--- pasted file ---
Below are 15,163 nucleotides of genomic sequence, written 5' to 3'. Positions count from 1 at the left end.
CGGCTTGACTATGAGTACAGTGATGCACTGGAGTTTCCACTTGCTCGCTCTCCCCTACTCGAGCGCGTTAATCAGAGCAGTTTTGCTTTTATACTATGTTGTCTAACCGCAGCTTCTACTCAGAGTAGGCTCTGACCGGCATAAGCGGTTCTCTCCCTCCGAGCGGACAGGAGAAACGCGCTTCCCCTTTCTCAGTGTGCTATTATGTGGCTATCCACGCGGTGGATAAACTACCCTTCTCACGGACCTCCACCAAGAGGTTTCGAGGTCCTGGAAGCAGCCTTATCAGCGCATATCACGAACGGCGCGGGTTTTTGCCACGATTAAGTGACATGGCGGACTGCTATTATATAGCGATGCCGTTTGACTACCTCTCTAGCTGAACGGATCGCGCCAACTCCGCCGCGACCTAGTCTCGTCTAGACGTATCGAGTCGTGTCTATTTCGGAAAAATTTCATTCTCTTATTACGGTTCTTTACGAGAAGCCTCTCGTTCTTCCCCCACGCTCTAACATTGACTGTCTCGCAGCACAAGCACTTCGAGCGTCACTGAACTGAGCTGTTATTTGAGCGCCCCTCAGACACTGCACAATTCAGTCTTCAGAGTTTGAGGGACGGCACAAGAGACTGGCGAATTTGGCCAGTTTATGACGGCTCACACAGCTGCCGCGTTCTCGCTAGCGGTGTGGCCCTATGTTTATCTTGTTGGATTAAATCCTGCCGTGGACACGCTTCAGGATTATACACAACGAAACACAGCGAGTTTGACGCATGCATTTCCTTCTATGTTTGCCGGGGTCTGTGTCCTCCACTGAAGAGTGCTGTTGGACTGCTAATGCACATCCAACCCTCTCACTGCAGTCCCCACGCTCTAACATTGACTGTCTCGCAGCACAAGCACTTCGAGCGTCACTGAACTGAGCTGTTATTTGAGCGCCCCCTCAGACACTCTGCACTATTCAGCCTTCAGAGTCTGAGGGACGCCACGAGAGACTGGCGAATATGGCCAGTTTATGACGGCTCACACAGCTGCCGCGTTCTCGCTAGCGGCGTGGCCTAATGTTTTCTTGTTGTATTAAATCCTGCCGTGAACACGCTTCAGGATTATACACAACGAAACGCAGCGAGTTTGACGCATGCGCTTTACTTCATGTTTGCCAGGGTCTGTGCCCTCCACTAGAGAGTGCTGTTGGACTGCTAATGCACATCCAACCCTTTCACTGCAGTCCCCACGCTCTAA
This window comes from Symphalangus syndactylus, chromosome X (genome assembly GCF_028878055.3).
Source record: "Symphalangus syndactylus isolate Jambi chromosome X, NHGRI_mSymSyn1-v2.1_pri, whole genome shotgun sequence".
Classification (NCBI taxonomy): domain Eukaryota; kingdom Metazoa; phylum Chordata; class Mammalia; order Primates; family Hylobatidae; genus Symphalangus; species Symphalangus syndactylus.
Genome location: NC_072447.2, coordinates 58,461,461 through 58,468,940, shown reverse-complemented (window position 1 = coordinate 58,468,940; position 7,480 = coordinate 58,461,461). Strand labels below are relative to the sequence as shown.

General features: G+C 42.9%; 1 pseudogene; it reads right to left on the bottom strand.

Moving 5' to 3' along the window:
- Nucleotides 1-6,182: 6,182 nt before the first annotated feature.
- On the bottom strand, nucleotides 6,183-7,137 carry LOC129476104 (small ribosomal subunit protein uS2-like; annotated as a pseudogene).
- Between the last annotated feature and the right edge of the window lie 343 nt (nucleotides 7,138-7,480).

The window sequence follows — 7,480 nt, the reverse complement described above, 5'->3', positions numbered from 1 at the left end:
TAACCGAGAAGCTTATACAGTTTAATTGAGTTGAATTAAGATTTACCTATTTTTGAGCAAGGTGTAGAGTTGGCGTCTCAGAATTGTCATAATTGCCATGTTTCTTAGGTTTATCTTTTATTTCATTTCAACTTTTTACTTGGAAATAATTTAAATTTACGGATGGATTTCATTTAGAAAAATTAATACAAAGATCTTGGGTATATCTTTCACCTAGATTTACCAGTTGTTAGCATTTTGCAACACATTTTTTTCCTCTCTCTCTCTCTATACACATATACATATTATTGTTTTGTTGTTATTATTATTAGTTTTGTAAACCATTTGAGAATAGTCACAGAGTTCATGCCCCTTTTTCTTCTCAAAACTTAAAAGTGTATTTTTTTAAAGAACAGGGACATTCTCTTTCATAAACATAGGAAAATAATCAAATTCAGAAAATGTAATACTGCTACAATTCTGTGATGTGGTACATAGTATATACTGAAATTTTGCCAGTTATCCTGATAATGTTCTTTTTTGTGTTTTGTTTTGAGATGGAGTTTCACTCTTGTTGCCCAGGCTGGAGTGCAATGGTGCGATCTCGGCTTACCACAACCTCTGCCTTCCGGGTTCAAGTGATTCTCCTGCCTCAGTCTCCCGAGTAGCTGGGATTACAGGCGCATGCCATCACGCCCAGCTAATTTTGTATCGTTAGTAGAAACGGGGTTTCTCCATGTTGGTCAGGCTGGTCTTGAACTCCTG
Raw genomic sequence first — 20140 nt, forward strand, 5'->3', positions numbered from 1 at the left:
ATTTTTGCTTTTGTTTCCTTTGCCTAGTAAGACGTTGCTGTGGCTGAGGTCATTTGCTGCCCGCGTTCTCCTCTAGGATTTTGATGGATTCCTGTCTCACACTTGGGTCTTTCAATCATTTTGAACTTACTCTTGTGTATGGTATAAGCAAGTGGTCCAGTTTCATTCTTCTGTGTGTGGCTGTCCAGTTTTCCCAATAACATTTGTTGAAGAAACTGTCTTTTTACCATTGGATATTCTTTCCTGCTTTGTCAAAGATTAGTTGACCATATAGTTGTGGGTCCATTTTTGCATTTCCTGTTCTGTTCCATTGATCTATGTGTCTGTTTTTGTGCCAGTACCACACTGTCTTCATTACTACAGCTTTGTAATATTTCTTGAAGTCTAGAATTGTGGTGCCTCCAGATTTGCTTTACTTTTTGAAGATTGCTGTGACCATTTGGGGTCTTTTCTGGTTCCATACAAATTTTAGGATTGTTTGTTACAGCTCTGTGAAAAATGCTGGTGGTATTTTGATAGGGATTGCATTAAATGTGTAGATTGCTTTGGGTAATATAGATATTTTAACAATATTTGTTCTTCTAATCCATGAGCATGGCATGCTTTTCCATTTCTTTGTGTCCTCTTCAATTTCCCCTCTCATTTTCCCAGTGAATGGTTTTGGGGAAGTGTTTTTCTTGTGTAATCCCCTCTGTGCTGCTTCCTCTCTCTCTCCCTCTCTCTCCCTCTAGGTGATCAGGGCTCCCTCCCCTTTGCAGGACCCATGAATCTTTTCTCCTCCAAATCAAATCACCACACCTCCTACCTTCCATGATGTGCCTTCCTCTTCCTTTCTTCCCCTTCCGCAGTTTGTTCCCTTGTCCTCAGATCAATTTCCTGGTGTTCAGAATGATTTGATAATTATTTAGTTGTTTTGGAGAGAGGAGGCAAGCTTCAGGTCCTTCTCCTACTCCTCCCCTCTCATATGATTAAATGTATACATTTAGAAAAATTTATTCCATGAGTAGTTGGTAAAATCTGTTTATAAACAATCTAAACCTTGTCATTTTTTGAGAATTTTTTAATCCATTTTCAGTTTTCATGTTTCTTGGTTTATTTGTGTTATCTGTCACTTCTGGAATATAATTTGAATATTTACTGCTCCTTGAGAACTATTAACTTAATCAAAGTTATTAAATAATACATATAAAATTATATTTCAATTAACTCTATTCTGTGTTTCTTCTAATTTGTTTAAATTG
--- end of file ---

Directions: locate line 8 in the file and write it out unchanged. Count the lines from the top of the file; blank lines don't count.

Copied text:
Moving 5' to 3' along the window: